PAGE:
Choose Your War is so energetic that it sounds as though it was revved up to go even before it was conceived. Ripchord manage to unleash all their frustration and boredom that derives from their youth in the sleepy, green surroundings of Sussex and successfully implant it in their debut album.
After a stream of well-received gigs in their neck of the woods and various notable demos, Ripchord are ready to thrust their obvious knack for making honest, hard rock into a fully-fledged first album that will hopefully take them to the glorious heights of rockdom currently enjoyed by The Darkness and the like.
In fact, Ripchord are often compared to Muse and The Darkness but there is much more to Choose Your War than those simple, general comparisons. You can hear Ripchord”s passion for the great rock sounds of the old age as Deep Purple, Thin Lizzy and other hard classic “60s and “70s rockers are unequivocal evoked with vehemence and a strong desire to produce some vintage pre-”90s sounds yet still retaining a contemporary texture.
It begins with What Can I Do, a sturdy, powerful song with enough oomph to be a potential classic. It hails back to the aforementioned rock glories of the 1970s. It”s helped by a recurring, strong riff courtesy of Dave Page that is aided by a tight rhythm section from guitarist/lead vocalist Ross Towner, bassist Chris Titherington and drummer Joe Ospalla.
Ross Towner”s powerful yet strangely melancholic vocals prove him to be a singer to look out for. There are different sides to his voice as he manages to convincingly shift tones and contrast. Be Safe, a punchy song with an instant hook, is a fine exemplification of Towner”s solid vocal management.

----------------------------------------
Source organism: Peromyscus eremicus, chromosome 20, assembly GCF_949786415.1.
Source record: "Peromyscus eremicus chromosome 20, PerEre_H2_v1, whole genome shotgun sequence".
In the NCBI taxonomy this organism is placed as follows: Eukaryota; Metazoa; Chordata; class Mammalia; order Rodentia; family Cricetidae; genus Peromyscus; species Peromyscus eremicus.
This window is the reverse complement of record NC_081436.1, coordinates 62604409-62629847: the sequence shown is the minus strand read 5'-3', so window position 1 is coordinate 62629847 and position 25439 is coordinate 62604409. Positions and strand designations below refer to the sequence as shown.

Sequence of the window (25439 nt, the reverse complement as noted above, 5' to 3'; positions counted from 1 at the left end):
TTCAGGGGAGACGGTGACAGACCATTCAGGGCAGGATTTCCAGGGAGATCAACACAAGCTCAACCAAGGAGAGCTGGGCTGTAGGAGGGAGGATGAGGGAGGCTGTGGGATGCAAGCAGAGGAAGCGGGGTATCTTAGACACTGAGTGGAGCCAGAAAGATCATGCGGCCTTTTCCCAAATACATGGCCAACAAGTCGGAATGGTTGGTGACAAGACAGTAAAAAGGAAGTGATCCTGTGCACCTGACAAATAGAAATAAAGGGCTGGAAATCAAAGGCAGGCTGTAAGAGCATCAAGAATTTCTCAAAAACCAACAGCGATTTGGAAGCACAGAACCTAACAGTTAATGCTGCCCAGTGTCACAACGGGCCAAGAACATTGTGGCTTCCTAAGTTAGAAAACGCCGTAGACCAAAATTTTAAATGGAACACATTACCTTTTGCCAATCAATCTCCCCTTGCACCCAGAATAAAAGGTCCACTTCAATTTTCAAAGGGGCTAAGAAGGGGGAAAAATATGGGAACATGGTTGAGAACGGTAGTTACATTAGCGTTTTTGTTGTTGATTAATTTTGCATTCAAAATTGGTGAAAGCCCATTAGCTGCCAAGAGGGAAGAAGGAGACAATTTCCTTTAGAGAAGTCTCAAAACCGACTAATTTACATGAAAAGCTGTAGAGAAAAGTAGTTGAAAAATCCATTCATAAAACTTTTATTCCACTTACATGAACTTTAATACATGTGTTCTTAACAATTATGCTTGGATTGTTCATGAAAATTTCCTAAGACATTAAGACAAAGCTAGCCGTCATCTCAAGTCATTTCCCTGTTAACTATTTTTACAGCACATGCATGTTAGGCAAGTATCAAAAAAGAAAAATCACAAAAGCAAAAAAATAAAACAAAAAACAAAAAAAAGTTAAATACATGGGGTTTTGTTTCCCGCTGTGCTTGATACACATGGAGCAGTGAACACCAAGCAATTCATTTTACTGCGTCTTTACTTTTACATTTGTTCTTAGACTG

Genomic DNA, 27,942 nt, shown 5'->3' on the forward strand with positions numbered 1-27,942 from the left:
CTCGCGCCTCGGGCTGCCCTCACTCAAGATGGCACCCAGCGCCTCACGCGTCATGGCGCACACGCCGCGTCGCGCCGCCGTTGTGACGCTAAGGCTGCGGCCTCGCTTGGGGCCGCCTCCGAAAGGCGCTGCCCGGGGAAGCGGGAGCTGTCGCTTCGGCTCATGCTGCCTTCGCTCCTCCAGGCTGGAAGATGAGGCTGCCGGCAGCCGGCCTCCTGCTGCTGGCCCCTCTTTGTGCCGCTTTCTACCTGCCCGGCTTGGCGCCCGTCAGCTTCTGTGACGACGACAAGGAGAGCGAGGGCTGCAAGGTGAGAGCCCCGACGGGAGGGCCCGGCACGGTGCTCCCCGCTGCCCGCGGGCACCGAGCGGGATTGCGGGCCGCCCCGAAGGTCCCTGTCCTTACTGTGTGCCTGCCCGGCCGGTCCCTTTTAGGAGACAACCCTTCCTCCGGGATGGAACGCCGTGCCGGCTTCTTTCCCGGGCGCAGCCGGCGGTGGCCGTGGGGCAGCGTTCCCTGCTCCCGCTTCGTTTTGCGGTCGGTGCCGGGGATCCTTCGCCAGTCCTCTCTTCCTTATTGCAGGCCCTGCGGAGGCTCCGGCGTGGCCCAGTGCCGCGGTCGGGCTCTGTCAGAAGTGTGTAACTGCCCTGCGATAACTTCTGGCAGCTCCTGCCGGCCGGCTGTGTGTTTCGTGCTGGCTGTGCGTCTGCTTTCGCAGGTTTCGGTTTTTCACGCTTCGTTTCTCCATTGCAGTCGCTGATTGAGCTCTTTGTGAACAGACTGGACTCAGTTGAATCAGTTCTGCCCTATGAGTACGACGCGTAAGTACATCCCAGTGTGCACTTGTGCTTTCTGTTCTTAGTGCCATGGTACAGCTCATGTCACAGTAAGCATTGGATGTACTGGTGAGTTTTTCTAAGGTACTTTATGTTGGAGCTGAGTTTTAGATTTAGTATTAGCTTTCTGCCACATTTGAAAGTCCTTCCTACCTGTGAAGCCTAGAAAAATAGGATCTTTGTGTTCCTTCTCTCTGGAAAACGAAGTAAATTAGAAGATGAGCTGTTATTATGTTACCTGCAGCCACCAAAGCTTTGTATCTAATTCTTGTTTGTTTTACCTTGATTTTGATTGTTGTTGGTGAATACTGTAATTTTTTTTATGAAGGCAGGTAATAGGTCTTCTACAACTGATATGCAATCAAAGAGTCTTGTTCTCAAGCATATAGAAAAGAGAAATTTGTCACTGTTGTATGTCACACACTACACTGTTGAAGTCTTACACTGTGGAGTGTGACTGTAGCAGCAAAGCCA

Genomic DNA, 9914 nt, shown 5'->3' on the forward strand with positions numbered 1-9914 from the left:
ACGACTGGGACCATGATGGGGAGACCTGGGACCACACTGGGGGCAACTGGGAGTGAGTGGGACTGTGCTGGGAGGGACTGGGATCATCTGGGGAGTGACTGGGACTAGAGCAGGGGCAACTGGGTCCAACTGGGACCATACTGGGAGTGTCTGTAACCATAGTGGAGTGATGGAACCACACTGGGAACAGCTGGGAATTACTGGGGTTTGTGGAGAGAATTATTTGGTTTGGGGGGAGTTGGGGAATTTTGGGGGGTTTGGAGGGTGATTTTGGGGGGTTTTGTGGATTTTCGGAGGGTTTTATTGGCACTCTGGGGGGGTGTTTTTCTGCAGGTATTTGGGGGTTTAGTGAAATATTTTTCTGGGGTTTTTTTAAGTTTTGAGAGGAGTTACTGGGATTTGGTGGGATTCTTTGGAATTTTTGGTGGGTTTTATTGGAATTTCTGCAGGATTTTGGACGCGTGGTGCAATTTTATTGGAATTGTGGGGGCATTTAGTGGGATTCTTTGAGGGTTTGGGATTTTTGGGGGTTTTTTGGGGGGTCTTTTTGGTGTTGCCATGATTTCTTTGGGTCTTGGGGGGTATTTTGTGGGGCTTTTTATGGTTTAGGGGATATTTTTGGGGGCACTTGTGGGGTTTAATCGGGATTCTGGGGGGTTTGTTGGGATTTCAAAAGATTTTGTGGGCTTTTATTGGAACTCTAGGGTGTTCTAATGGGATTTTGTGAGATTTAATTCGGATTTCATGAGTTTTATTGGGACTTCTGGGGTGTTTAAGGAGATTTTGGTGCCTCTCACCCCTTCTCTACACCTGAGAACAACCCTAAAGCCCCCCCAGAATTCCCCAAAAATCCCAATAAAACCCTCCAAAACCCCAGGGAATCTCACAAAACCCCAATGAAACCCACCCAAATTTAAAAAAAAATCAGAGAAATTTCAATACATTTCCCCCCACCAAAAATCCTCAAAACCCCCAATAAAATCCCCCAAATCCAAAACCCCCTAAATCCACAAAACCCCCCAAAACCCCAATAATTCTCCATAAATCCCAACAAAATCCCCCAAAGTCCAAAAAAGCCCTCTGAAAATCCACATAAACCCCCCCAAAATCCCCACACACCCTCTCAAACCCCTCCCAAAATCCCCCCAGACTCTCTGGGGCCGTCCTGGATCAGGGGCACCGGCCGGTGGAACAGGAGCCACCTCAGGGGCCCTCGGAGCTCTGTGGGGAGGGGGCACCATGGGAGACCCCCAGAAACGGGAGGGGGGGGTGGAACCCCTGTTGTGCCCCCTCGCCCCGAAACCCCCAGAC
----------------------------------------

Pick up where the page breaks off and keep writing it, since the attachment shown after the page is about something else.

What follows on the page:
The Quibble, the first single from Choose Your War, is another terrific effort with enough strength to grab you until it wants to let you go and Hide The Knives belongs to the Seattle Grunge period of the late “80s/early “90s as it is much more aggressive and fearsome with a jagged riff and pounding drums.
Break You is another finely-produced number with a fast stream of chords while Jaded slows the pace yet still offering a layer of heaviness during the chorus. After such a rush the album finishes with These Four Walls, a thoughtful, provocative number that shows Ripchord are not just a simple one-dimensional rock quartet.
Choose Your War is a refreshing creation that proves British rock is certainly not spiraling into a void employed by record company dullards. If there is justice in this world, Ripchord will jump many leaps into the mainstream British rock press and then into the charts and record collections of music fans all over our tiny island.
It”s always great to hear such a vibrant and exciting album such as this debut opus – Choose Your War is the sound of things to come.